Like almost every cultural revolution, timing was everything. Prior to that three year drought, author J.K. Rowling released four books back-to-back: Harry Potter and the Philosopher’s Stone (1997), Harry Potter and the Chamber of Secrets (1998), Harry Potter and the Prisoner of Azkaban (1999) and Harry Potter and the Goblet of Fire (2000). Between 1997 and 2000 something important happened that would change the way fan fiction was consumed forever: the average number of internet users in America jumped from 19 million to 100 million.
“The Internet changed Harry Potter about as much as the Internet was changing everything else,” Melissa Anelli wrote in her book Harry: A History, as reported by Slate.
There were now more people than ever using the internet on a daily basis, reading Harry Potter — and Harry Potter-adjacent stories — and joining forums. Like a cluster of vampires looking for something to sink their teeth into, Harry Potter fan fiction became like a healthy dose of fresh blood to get them through the rough patch.
More stories started sprouting up over the internet on various websites. By 2003, Fanfiction.net, one of the largest websites devoted entirely to fan fiction, popped up. More than a decade later, Harry Potter still makes up the biggest collection of works on the website, with more than 750 million stories. In comparison, the next biggest fandom is the anime Naruto, which has just over 440 million. Twilight, the teen vampire romance books, is third at just over 200 million.
It was thanks to Harry Potter that terms like “slash,” to refer to gay relationships and “twincest,” which refers to a romantic relationship between twins (like Fred and George) became known to a more mainstream audience. The terms were coined in other, older fan fiction works, including stories based on Star Wars and Star Trek, but it was Harry Potter that helped introduce them to a much larger new audience.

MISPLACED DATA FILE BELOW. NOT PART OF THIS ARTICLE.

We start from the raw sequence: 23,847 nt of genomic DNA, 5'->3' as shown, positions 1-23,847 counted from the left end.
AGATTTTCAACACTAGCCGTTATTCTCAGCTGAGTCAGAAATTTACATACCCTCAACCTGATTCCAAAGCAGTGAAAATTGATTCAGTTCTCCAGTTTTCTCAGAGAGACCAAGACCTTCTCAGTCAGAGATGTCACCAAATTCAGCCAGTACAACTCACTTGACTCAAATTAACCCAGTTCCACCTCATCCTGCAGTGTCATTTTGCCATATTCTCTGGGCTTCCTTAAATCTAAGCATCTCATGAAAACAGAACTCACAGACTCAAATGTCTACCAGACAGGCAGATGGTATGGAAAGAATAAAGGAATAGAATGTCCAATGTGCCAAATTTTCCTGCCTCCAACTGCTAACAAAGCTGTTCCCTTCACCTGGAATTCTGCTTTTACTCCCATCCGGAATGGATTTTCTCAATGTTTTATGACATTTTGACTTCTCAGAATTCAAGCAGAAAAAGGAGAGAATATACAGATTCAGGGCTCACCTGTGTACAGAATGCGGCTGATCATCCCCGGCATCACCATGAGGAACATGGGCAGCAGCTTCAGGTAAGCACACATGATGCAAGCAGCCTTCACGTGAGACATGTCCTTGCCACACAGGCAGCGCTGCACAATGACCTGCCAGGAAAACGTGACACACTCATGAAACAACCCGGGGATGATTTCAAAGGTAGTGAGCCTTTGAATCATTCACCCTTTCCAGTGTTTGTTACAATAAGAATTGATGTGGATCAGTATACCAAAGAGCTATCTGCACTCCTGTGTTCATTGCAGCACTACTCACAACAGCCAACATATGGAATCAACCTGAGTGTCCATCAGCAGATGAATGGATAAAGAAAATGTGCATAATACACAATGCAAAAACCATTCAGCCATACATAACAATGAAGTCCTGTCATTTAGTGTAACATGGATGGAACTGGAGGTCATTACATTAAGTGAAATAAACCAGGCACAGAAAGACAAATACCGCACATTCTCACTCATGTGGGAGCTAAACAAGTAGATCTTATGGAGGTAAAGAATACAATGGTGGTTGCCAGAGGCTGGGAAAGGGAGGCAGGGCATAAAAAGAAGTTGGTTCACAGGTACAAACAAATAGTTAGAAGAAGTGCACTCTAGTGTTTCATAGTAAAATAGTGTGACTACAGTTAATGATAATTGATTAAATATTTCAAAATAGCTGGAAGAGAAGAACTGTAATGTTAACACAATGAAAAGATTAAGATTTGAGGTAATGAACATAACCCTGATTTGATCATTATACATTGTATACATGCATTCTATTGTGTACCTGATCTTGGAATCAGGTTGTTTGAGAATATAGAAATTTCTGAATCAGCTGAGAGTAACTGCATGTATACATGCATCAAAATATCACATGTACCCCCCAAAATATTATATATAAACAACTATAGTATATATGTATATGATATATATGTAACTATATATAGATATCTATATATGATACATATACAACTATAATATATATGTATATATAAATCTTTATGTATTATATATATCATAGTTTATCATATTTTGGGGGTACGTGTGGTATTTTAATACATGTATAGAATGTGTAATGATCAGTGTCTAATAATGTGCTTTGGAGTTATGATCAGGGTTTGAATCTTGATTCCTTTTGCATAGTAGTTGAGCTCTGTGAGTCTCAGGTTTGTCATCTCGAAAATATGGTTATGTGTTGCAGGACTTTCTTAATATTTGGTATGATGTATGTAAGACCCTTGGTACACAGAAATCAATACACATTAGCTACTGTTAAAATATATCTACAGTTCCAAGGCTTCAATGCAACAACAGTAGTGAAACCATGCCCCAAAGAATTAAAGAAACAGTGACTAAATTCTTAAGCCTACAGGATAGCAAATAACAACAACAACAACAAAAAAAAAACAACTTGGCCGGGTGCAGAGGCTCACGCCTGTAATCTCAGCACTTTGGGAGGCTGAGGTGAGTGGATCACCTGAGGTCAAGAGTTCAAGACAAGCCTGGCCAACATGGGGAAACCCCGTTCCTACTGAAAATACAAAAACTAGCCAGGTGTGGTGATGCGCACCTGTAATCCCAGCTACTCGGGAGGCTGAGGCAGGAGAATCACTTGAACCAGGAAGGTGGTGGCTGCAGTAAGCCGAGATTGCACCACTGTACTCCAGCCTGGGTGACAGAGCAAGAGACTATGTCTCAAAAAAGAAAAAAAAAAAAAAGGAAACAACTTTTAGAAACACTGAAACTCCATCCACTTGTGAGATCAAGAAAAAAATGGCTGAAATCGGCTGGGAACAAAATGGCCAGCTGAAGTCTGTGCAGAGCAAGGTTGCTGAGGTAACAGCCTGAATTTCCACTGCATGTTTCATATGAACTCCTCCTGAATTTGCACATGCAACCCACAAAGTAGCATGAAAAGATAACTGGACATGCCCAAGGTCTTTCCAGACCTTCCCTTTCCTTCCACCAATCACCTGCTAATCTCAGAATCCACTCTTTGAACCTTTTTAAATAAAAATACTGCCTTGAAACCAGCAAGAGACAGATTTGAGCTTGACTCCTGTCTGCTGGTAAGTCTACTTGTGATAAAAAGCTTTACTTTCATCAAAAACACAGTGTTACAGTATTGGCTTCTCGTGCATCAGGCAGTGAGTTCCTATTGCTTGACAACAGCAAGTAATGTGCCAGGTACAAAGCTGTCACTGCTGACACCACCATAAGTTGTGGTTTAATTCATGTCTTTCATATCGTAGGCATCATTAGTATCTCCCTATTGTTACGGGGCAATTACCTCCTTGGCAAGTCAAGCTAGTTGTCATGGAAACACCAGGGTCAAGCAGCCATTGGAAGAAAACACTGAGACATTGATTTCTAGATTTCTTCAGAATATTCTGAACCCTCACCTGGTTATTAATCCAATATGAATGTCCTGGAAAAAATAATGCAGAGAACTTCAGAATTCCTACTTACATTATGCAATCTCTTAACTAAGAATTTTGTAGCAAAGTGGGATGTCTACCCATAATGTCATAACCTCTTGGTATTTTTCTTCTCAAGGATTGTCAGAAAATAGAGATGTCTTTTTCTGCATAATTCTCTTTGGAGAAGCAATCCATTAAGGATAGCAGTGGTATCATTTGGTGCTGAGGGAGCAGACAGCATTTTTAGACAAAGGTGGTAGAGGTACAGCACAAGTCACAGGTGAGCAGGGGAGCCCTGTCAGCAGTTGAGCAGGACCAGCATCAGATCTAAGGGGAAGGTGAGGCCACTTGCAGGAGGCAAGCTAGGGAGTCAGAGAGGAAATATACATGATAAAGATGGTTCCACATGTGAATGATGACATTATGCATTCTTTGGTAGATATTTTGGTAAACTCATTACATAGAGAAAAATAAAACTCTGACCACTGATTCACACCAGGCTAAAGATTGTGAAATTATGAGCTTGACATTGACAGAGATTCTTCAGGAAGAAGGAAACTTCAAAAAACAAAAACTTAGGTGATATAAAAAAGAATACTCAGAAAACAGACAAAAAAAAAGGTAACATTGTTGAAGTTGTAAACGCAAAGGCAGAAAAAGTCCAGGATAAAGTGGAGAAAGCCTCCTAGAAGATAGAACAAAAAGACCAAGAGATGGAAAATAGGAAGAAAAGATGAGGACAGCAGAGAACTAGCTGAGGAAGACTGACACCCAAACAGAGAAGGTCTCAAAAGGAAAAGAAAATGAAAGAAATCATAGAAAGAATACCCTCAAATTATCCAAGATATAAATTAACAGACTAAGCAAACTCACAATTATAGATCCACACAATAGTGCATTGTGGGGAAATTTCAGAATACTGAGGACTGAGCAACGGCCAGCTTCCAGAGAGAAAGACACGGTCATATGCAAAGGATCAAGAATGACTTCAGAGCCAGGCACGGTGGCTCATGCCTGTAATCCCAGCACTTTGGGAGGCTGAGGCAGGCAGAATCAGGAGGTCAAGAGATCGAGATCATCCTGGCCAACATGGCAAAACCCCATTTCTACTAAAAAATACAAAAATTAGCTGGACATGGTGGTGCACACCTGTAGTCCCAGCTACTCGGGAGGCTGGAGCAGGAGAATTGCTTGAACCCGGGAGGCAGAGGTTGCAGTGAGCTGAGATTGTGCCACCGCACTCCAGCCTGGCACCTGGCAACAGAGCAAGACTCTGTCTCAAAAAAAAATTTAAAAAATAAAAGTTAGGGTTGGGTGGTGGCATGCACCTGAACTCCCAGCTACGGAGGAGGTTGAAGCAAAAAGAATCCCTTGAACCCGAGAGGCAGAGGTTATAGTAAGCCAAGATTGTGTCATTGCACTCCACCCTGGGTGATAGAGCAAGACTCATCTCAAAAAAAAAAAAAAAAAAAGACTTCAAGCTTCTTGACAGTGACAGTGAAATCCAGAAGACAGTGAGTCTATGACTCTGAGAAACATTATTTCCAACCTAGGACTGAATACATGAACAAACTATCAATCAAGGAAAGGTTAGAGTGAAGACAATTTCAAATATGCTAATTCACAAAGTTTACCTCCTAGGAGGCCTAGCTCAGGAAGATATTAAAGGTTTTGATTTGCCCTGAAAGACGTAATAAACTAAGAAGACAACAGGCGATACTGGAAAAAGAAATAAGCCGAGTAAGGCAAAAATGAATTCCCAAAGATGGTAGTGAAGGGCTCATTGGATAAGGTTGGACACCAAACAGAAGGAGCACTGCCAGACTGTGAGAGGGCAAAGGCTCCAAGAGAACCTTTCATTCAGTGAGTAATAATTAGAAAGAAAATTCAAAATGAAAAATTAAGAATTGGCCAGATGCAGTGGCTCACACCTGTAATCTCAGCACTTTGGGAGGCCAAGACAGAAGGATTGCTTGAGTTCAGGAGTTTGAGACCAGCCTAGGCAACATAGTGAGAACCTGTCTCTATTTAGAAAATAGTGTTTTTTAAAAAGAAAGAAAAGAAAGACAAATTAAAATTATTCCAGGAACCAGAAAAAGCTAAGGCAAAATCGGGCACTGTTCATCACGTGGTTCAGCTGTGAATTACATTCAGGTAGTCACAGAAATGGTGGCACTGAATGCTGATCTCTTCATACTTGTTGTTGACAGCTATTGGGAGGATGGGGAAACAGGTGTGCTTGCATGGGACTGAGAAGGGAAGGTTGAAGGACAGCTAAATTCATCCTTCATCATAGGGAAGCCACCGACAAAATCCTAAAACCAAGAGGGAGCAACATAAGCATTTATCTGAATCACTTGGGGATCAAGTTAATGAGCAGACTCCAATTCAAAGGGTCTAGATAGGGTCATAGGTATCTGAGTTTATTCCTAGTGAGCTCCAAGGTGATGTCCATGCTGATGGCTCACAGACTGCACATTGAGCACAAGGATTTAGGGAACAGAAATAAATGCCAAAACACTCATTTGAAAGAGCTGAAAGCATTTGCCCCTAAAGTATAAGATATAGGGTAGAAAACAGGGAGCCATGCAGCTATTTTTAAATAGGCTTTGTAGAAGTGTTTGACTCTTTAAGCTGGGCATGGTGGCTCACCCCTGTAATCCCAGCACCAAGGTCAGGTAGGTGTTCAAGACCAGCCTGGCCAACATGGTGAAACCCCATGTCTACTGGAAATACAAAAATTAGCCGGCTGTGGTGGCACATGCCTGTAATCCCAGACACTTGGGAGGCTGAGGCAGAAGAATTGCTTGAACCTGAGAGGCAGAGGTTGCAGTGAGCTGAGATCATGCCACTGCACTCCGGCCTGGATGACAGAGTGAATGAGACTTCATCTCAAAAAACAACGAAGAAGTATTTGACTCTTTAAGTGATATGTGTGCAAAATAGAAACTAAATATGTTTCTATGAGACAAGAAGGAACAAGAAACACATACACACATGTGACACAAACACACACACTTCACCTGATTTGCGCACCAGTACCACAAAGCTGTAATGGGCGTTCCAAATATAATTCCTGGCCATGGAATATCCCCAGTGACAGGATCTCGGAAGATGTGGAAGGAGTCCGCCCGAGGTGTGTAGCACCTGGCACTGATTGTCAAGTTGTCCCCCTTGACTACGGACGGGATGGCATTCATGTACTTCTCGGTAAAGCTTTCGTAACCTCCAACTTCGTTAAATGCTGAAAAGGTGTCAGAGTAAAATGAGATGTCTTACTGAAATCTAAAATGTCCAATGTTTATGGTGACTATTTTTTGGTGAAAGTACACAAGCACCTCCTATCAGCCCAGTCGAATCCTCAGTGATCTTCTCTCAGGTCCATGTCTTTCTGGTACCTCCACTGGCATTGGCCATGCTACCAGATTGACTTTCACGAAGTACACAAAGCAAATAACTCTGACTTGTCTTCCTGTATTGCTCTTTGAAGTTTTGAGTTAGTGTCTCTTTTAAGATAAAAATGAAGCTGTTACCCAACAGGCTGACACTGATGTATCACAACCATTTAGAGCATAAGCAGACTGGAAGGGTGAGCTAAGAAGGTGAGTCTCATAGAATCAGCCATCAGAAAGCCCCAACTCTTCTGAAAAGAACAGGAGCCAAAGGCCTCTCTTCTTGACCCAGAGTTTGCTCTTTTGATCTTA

With no original work coming from Rowling, imaginations were allowed to run wild. It was three years of changing the direction the Harry Potter series was headed in. The main characters were slowly becoming teenagers and, thanks to the first movie, the fandom found an entirely new audience. Between the drought, in increase in attention to the series and more people online than ever before having access to the internet, Harry Potter fan fiction was able to thrive, forever changing fandom and internet culture.
It’s not going anywhere
The last Harry Potter book, Harry Potter and the Deathly Hallows, was released in July 2007, nearly 10 years ago. The last movie, Harry Potter and the Deathly Hallows: Part 2 was released nearly six years ago. In that time, Harry Potter fan fiction has slowed down in production, but the communities are still active.
Sites like HarryPotterFanFiction.com, FictionAlley.org, and SugarQuill.net, MuggleNet.com and The-Leaky-Cauldron.org are all still incredibly active with writers contributing new chapters to ongoing stories every single day. A report from Wesleyan published in 2013 concluded that Harry Potter fan fiction wasn’t something that people stumbled onto. They were actively seeking it out and talking about it with friends. It was spreading because there was an interest from Harry Potter fans to devour more content created by other fans.
“The two most popular ways of encountering fan fiction were word of mouth and through fan sites,” Caroline Clark, the report’s author, discovered after surveying 158 students.
Even more importantly, however, is the fact that the majority of people became daily, recurring visitors to the site, eventually writing their own fiction. This wasn’t just a trend that people were paying attention to, but a community that was being built every single day.
Since Harry Potter, almost every single television show, anime, manga or film develops its own fanbase — many of whom turn to fan fiction as a way of carrying on the story.
Harry Potter fan fiction has become such a big part of the Harry Potter experience that it’s led to countless studies, novels and reports about its very existence. While fandom obviously existed before Harry Potter, it’s impossible to talk about how big fandom has become without acknowledging the boy who lived.